My memories of that time, when I often indulged in the pastime of browsing the DVD racks at my local indie bookstore, Barnes and Noble, and Borders, included several sightings of an old edition of The Conformist being mixed in with the Criterion titles, even though the film was never released by that label. I assume that it was placed there simply because that’s where it belonged, at least in the imagination of the store clerks who were assigned to stock the shelves and keep them orderly. The Conformist is arguably the most “Criterion-ish” film that has never been released by the Criterion Collection. But its inclusion always caught my attention, and over the years, as I’ve learned more about Bertolucci and seen several of his films made before (La Commare Secca) and after (1900, The Last Emperor, The Dreamers), I’ve come to respect The Conformist’s reputation and impact as one of the first enduring cinema classics released in the 1970s. But up until just recently, I had never gotten around to actually watching it. Now, at last, and primarily for the sake of this Film Admissions project, I’ve finally succumbed to the pressure and fulfilled my cinephile obligations. Yes, I have to admit it: I conformed!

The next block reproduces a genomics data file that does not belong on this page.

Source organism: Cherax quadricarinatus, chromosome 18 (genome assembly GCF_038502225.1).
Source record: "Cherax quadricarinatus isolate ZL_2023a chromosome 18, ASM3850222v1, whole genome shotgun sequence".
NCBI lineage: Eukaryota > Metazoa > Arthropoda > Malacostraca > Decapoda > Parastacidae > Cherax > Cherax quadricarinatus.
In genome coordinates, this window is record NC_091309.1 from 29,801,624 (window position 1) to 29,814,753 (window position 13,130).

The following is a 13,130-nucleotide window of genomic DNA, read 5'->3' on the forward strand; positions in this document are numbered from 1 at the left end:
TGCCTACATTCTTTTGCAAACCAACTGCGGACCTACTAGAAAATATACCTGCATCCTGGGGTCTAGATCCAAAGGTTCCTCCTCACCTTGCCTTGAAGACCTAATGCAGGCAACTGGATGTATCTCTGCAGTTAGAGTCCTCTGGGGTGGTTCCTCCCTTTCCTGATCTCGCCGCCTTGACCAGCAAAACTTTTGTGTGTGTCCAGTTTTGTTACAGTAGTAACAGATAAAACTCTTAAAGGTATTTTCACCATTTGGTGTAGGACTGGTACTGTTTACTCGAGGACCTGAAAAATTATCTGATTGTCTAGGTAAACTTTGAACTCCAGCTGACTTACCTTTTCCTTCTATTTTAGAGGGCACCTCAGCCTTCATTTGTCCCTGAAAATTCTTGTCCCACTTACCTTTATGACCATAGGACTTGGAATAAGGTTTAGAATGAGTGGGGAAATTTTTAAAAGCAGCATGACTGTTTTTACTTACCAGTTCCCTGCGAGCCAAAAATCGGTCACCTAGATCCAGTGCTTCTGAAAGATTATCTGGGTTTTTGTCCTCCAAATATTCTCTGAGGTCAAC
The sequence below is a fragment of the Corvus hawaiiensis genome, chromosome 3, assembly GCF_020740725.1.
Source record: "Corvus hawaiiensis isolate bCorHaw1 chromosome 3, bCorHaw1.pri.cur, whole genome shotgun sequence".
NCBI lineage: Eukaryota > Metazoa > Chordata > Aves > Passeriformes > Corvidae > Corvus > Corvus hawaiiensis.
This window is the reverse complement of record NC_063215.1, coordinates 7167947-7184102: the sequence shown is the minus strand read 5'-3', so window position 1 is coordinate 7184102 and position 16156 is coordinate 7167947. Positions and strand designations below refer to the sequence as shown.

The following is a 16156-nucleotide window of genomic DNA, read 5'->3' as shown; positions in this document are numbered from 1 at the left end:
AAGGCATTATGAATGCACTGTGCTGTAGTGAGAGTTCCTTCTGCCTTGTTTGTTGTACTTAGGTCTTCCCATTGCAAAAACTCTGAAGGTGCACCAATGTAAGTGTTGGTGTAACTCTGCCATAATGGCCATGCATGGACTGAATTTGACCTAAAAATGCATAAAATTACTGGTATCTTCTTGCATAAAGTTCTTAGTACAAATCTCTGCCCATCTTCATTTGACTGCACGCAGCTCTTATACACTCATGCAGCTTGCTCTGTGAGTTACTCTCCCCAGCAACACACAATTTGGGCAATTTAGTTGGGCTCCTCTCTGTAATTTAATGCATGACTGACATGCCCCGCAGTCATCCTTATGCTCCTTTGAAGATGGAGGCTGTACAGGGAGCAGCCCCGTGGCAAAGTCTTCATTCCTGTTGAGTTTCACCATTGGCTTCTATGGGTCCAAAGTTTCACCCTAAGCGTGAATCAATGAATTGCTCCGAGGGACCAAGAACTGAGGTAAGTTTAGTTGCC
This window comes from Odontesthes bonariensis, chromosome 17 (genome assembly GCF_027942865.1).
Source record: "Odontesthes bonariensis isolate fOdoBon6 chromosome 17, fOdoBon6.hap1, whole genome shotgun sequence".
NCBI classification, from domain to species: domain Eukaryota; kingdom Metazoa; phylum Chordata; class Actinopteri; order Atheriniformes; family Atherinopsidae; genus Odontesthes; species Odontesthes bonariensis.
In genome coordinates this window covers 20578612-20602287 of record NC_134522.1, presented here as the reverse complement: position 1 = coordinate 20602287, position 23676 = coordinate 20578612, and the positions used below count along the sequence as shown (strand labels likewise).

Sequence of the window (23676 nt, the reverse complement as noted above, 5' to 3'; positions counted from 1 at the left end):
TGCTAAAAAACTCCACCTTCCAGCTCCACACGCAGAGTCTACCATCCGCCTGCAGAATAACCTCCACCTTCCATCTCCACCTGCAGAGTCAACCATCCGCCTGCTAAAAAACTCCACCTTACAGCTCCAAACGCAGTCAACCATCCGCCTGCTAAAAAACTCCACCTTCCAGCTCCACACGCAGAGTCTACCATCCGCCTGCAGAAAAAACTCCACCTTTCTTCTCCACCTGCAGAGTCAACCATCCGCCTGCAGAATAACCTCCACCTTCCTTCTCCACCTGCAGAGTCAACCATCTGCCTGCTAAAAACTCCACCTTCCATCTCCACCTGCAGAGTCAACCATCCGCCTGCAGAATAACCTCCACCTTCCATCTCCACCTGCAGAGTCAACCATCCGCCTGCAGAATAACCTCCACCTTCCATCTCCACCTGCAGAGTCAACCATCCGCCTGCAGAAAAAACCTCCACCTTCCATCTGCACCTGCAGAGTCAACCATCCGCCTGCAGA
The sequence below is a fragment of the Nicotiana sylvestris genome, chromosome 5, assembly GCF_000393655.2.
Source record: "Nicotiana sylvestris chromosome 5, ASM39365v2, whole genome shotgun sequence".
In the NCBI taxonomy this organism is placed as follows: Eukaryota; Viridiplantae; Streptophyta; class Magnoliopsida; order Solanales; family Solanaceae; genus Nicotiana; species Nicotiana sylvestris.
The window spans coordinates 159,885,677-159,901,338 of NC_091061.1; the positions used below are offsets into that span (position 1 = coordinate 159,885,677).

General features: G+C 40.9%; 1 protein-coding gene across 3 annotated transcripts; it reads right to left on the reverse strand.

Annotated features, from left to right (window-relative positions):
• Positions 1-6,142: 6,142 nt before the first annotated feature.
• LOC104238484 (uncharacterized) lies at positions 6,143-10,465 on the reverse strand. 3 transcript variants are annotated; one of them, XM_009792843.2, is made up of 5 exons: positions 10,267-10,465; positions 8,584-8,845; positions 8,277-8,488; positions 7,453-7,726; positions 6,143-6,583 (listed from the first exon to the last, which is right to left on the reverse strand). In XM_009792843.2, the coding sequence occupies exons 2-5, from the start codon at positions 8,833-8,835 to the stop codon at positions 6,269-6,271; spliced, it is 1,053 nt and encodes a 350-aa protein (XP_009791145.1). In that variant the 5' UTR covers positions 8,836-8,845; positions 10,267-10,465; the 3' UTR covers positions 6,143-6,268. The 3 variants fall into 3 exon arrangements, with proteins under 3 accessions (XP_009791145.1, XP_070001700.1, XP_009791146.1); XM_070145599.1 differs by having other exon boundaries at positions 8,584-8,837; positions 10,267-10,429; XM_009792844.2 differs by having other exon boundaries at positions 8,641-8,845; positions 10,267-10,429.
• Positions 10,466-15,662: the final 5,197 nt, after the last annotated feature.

And as it turns out, I think the timing of this first encounter between me and the movie is exquisitely topical given the prevailing themes and debates of the political season we’re entering into across the USA. The Conformist is a story set primarily in the late 1930s, when Italian Fascism was an ascending and presumably enduring political force in that nation. The film’s story, and the title’s reference, is about a man who expresses early on a palpable sense of abnormality about himself, a disturbing disconnect that he feels towards other people. This unsettling condition is a problem that he seeks to resolve by achieving whatever conventional tokens of success and impressive outward appearances he can, in the belief that by doing so, he will somehow be rendered “normal” again.